"I just don't think it's right," said Jack Schwind, 47, who manages a Circle K convenience store on Belcher Road and has had his battles with teenagers who come there late at night without adult supervision. "When you take control from the parents and give it to the law, you are dealing with someone else's interpretation of what's right and wrong."

Even some of the seven officers who work in the Youth Services division, the people who drive through the dark trailer parks, by movie theaters and other teen hangouts at night in search of curfew breakers, question whether there should be a curfew, said Largo police Sgt. Andy Hill.

But the numbers suggest the curfew has made an impact.

The number of Largo youths arrested last year on felony charges dropped 33 percent, compared to figures for 1998, according to Police Department data. In the first three months of this year, 44 curfew warnings or violation notices were handed out, the figures show. For the same time period in 1999, Largo police gave out 140 warnings or violation notices.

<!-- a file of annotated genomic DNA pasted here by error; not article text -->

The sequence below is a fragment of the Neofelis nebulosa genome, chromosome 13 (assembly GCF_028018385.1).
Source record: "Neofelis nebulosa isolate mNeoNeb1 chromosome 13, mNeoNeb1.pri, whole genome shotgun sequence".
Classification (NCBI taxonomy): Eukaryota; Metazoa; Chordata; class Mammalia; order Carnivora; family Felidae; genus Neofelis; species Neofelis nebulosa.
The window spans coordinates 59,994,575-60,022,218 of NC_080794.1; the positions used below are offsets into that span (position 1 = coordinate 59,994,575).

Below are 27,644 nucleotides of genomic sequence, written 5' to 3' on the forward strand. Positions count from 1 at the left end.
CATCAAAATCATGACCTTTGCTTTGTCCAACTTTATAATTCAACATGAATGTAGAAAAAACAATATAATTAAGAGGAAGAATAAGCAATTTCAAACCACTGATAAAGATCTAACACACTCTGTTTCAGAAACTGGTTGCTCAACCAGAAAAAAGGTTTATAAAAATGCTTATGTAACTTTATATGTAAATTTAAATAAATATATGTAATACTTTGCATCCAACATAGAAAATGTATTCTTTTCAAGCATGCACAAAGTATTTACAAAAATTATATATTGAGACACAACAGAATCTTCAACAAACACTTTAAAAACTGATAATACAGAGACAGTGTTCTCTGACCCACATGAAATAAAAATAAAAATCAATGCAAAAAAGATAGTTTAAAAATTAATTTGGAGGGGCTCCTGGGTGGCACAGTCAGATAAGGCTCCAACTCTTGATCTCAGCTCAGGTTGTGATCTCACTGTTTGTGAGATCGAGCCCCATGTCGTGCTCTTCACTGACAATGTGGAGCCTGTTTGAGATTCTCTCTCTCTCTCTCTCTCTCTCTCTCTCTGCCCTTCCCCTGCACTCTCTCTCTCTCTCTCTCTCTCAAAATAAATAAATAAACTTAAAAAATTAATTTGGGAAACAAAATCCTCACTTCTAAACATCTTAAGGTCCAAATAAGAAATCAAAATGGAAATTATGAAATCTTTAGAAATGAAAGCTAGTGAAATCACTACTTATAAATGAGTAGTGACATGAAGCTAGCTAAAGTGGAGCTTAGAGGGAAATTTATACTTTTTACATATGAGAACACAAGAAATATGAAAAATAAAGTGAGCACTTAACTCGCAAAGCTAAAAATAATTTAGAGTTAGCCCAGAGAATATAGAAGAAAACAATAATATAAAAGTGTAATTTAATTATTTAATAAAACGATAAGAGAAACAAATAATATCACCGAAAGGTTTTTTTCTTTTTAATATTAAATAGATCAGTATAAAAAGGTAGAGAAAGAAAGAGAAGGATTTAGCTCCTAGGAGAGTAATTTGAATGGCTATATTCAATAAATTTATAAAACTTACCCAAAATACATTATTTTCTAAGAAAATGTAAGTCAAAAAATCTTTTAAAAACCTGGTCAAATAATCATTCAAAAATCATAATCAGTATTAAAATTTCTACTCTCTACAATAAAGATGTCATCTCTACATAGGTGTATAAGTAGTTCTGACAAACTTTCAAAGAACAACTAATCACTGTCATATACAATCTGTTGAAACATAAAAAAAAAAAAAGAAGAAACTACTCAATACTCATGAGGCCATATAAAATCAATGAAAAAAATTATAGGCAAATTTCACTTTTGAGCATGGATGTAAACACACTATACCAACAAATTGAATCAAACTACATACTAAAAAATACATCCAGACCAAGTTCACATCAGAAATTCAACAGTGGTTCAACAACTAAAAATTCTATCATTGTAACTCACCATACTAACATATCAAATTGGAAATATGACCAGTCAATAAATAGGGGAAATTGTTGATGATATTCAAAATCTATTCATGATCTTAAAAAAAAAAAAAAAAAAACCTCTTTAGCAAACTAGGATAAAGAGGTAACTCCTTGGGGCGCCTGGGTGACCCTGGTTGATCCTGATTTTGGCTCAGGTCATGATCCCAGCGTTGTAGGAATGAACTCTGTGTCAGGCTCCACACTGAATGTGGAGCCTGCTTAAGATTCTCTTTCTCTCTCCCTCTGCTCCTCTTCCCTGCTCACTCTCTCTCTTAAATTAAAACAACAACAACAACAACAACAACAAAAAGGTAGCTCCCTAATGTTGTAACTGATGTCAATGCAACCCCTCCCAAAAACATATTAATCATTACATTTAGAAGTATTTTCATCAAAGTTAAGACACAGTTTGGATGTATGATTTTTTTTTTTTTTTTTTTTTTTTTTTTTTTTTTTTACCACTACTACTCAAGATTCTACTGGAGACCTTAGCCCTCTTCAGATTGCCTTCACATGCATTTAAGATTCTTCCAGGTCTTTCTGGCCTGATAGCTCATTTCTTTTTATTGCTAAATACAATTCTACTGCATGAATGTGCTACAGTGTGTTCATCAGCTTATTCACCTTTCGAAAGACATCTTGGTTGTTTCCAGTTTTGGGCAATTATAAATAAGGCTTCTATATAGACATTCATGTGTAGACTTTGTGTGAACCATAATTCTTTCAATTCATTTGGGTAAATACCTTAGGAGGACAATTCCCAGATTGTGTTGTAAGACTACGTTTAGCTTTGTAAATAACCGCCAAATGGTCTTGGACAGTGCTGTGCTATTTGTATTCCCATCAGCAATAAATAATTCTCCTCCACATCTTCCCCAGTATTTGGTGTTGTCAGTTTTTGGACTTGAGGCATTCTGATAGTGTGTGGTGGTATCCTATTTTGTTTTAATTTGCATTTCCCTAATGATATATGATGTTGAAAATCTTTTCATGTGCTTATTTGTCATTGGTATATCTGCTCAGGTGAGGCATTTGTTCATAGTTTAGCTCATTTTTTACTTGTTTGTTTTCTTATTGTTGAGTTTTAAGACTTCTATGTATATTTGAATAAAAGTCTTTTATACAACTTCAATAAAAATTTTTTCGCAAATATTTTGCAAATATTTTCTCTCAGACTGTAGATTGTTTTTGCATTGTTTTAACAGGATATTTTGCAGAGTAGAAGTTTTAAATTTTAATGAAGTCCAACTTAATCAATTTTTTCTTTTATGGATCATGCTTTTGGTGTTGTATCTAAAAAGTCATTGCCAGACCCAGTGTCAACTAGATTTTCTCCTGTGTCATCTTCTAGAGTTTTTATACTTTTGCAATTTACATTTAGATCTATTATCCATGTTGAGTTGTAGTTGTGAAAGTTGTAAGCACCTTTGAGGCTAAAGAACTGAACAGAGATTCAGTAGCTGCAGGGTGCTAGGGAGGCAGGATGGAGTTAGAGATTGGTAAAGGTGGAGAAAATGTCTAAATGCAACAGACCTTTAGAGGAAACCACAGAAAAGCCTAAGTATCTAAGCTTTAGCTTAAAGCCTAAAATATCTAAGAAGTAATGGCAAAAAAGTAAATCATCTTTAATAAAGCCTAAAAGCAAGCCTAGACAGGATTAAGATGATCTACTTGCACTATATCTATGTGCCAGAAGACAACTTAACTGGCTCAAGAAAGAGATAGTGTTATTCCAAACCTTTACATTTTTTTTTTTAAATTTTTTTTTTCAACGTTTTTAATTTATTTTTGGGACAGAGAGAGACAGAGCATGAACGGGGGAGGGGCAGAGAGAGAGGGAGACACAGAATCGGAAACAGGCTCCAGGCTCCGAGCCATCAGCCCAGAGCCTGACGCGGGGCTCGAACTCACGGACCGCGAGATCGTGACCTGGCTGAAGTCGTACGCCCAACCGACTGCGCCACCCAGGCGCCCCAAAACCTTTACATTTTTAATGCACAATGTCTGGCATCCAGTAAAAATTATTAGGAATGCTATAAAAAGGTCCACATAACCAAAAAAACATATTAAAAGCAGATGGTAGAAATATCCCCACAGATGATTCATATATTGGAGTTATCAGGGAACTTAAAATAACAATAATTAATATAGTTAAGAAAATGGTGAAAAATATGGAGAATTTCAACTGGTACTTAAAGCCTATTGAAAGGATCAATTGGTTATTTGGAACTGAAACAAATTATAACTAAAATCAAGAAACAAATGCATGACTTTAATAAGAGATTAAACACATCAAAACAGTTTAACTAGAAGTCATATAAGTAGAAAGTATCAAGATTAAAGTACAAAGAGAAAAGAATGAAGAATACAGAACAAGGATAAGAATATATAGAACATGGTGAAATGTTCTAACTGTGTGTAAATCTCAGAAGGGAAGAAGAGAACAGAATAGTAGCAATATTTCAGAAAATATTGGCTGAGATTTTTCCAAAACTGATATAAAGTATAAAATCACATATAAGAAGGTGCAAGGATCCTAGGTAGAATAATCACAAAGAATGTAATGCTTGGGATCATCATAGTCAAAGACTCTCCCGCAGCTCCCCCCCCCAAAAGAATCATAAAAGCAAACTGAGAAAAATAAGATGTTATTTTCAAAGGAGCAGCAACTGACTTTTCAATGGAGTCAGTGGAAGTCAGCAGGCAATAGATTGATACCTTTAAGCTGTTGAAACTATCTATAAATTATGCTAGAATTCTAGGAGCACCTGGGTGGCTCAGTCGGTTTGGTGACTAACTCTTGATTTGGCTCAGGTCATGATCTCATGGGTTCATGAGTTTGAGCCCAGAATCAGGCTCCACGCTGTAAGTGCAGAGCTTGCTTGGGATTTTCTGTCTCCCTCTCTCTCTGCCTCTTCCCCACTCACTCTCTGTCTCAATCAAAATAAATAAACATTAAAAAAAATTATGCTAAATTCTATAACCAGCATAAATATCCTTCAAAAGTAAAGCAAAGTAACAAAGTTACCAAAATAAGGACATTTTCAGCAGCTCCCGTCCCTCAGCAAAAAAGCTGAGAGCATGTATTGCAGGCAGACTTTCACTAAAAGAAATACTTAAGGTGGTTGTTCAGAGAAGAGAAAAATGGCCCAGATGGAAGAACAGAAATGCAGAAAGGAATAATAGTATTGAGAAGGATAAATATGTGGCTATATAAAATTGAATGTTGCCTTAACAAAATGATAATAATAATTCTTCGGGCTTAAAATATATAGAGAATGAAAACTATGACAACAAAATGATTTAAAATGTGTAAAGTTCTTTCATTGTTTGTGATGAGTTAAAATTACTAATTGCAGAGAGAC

Hill said the curfew isn't the sole reason for the trend. He believes efforts such as officers picking up truants during the day and working with the youths to determine why they are cutting class have had just as much impact. Those efforts, he noted, were made in response to the concerns of Laurance and other commissioners who wanted the officers to do more than just pick up kids hanging out at 2 a.m.

Hill does believe that by picking up curfew breakers, officers are taking kids off the streets who could get hurt in a car accident or a violent act.

"They're not victims," he said of the youths. "They're not committing crimes. There are a lot of positives."

Although some youths do not know the specifics of the curfew, they are as aware of the ordinance as of the latest clothing fad.

Ashleah Wurdeman knows not to hang out too late at night anymore. The 17-year-old said she had been busted three times for violating the curfew. On each occasion, she said she was on her block, talking to friends. On the first offense, the police walked her home. The second time, her mother was called. The third time, she was fingerprinted by police and the officers followed her home.